Gerald Fitzgerald Elliott Dexter
Mrs. Flora Preston Louise Dresser
Archimede Lionel Belmore
Doctor Wedgewood Nowell
Rice Rosita Marstini
Miss Smith Orra Deveraux
John Fitzgerald Arthur Rankin
Aline Chalmers Mary Jane Saunderson
Tomamoto George Kuwa
Based on the play by Gilda Vareal and Dolly Byrne.
Adapted by Frank Beresford.
Directed by Wallace Worseley.
Produced by Sam Zierler Photoplay Corp.
Length, 6,500 Feet

The Story: Wealthy and middle-aged, Gerald Fitzgerald begins to tire of his wife who is an extremely temperamental and romantic opera singer and believes he has found another woman who suits him better. He endeavors to arrange with his wife for a divorce. She agrees, but returns home from her foreign opera tour. The situation brings her face to face with the fact that she really loves him but with a woman's wiles she adopts a more subtle method. When she finds that her policy of agreeing with him is having its effect, she cleverly arranges for a dinner party and invites him to bring the other woman. She makes every situation work to her advantage and presses her advantage after dinner with the final result that she wins her husband back.

Consensus of Published Reviews, December 2, 1922

Enter Madame
(Clara Kimball Young--Metro--6,500 Feet)

M.P.W.--It is a production which will appeal more strongly to a high-class audience as the humor is subtle and sophisticated.
E.H.--Makes a splendid vehicle for this star.
N.--The picture has its interesting moments. The idea is sound and it is well developed.
F.D. Stage play does not lend itself to needs of screen adequately.
T.R.--It affords a round of comedy and dramatic action that should prove highly entertaining to any type of audience.

Straight from the Shoulder Reports (from exhibitors)

March 10, 1923
ENTER MADAME (6,500 feet). Star, Clara Kimball Young. This one is only fair. Don't promise much on it for the star has made a lot better; not in the same class with "Charge It." Buster Keaton, in "The Electric House," saved the day for us, for this comedy is a riot. No advertising, had fair attendance. Town of 7,135, draw miners and railroad men. Admission 10-20. Steve Farrar, Orpheum Theatre, Harrisburg, Illinois.

March 24, 1923
ENTER MADAME. (6,500 feet.) Star, Clara Kimball Young. Not good for small town. "Hands of Nara" killed this star. With me, first day poor, second day, 28 adults ten kids (Came in to see the comedy.) Lost money. Used photos, slide., 3,000 programs, one, three sheet. Draw small merchants and workers in town of 5,000. W. Babitz, Grand Theatre, Cicero, Illinois.

March 24, 1923
ENTER MADAME. (6,500 feet.) Star, Clara Kimball Young. A very good production, but this star does not pull at this class of theatre. Booked for three days and pulled after one day of poor business. Used front with Italian flavor, ones, threes, sixes. Transient trade in big city. Admission 17-20. J.L. Stallman, Savoy Theatre, Philadelphia, Pennsylvania.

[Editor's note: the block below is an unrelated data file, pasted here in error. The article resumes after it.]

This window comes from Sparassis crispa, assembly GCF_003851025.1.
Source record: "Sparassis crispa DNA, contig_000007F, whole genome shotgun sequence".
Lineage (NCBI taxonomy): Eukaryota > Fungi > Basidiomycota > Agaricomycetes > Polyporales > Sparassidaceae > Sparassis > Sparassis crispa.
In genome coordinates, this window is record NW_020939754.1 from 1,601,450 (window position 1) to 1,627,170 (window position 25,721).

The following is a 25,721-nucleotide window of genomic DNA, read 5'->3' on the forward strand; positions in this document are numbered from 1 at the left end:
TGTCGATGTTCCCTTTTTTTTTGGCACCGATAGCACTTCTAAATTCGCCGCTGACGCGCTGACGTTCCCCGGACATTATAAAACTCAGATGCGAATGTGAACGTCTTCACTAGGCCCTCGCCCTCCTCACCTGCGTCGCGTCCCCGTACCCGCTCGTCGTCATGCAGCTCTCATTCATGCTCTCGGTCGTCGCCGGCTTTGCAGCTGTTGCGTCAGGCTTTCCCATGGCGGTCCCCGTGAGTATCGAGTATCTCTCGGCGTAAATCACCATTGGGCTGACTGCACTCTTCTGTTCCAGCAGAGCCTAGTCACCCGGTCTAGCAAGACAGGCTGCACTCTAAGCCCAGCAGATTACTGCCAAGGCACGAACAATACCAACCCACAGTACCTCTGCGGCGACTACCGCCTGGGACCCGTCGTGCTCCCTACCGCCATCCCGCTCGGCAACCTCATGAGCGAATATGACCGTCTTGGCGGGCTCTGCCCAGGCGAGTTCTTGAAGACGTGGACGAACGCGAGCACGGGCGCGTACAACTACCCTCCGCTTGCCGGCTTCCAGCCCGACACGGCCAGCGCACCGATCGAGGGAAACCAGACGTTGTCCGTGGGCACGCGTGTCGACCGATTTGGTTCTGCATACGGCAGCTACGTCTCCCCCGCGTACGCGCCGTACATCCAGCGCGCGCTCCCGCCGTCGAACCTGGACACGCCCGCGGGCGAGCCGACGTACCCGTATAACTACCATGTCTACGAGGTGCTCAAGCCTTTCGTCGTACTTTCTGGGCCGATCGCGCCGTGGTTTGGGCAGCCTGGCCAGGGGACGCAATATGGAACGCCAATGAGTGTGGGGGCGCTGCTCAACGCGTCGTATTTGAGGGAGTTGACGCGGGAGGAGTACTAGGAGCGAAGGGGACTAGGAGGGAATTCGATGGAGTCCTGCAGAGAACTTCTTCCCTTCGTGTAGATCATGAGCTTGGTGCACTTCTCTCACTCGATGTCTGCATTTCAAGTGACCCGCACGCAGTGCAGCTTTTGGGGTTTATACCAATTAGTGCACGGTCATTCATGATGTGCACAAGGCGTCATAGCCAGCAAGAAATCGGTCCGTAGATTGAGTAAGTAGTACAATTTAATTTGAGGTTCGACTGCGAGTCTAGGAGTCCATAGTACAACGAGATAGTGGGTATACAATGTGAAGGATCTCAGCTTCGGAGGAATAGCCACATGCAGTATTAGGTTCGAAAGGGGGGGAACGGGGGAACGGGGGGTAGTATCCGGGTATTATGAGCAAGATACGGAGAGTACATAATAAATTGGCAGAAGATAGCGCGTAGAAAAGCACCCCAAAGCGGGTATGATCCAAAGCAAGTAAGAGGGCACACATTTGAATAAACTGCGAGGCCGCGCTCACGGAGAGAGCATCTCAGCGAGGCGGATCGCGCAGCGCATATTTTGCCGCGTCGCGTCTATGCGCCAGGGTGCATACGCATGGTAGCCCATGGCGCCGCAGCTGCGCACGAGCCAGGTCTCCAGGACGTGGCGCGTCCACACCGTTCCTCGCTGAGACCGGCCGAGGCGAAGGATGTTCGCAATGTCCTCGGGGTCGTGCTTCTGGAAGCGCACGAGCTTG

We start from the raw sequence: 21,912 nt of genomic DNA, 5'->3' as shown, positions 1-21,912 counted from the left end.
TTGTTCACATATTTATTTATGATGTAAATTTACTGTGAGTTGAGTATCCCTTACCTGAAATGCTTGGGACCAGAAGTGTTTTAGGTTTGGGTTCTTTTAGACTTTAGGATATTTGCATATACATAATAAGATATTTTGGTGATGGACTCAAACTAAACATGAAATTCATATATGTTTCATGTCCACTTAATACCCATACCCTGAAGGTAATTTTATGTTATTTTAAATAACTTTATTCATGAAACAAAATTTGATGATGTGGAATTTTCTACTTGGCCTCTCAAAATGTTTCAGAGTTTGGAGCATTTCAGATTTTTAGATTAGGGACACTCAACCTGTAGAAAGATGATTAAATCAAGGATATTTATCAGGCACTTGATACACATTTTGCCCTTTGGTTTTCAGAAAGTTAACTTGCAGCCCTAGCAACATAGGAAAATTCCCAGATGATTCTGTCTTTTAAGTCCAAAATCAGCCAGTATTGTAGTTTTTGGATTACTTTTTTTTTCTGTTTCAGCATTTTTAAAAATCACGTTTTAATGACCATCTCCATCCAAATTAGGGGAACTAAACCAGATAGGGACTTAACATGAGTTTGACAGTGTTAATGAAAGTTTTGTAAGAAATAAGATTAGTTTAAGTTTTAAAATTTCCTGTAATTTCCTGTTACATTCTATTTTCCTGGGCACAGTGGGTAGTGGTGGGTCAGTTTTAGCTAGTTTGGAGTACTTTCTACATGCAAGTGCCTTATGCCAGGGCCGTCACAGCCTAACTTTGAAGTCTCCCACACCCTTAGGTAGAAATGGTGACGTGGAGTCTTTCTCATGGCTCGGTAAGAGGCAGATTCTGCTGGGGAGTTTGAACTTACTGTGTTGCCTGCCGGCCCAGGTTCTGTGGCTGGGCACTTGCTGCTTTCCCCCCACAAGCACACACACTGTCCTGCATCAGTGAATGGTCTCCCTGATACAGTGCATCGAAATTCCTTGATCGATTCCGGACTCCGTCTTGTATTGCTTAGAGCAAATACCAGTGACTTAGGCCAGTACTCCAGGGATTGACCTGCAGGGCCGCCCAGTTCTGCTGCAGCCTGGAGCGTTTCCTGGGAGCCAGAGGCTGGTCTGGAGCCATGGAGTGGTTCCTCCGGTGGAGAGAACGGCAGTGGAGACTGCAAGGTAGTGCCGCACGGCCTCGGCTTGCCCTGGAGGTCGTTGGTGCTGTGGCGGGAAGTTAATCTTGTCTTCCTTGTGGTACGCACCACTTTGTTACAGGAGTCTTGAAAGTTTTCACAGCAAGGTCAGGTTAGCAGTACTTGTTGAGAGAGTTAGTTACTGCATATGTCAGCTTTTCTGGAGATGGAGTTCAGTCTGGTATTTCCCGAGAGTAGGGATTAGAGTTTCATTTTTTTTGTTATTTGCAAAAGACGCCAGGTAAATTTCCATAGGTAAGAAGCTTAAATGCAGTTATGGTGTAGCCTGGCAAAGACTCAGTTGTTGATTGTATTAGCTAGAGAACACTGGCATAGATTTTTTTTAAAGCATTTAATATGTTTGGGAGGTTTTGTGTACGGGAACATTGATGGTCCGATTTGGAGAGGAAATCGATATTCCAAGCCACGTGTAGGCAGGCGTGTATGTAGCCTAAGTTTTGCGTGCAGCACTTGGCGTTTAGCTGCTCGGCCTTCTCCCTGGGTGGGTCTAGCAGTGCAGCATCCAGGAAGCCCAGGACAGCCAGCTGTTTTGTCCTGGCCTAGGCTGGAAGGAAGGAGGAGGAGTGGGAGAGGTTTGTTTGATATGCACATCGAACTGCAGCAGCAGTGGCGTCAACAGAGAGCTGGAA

April 21 1923
ENTER MADAME. (6,500 feet.) Star, Clara K. Young. Very good. Miss Young is very popular and pleased every one who saw it. Used lobby, newspaper, hand bills. Attendance good. Draw mixed class. Admission 10-30. O.W. Harris, St. Denis Theatrek Sapulpa, Oklahoma.

December 17, 1923
ENTER MADAME. (6,500 feet.) Star, Clara Kimball Young. A clean-cut, high class picture that seemed to be over the heads of our audiences. Star has absolutely no box-office power. Few liked this one except the manager. Moral tone O.K. and is suitable for Sunday. Had terrible attendance. Draw all classes in city of 14,000. Admission 10-25, 10-35. E.W. Collins, Grand and Liberty Theatres (600-750 seats), Jonesboro, Arkansas.

February 24, 1923
ENTER MADAME. (6,500 feet.) Star, Clara Kimball Young. Good, entertaining picture, much better than "Hands of Nara," the star's previous vehicle. My patrons seemed satisfied with it. Elliott Dexter in supporting cast. Charles H. Ryan, Garfield Theatre, Madison Street, Chicago, Illinois.

February 24, 1923
HANDS OF NARA and ENTER MADAME. (Nara, 6,000 feet, Madame, 6,500 feet.) Star, Clara Kimball Young. Both, in my opinion, very ordinary productions. Young not liked in this territory. She seems to be getting too old for pictures. City of 32,000. Admission thirty cents. H.W. Perry, Ogden Theatre, Ogden, Utah.

Review from Photoplay, January 1923

Clara Kimball Young in Enter Madame

Enter Madame--Metro

Following so closely the stage success of the same name that watchers are both amazed and delighted, this picture is entertaining, splendidly directed and has an amazing subtlety. Though Clara Kimball Young is not a Varesi she has and exotic charm that fits her very well indeed for the role of the tempestuous diva Madame Lisa Della Robbia. And Elliott Dexter, as her dissatisfied husband, is suave and complacent and quite in keeping with the part he plays. In fact, the cast, as a whole has been chosen with real care.

The plot deals with a charming prima donna who has put her career before her home, and who--because of it--nearly loses her husband, who longs vainly for the peace and comfort of a commonplace middle age. The clash between romance and conventionality is the basis of a charming story.

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Last revised October 13, 2005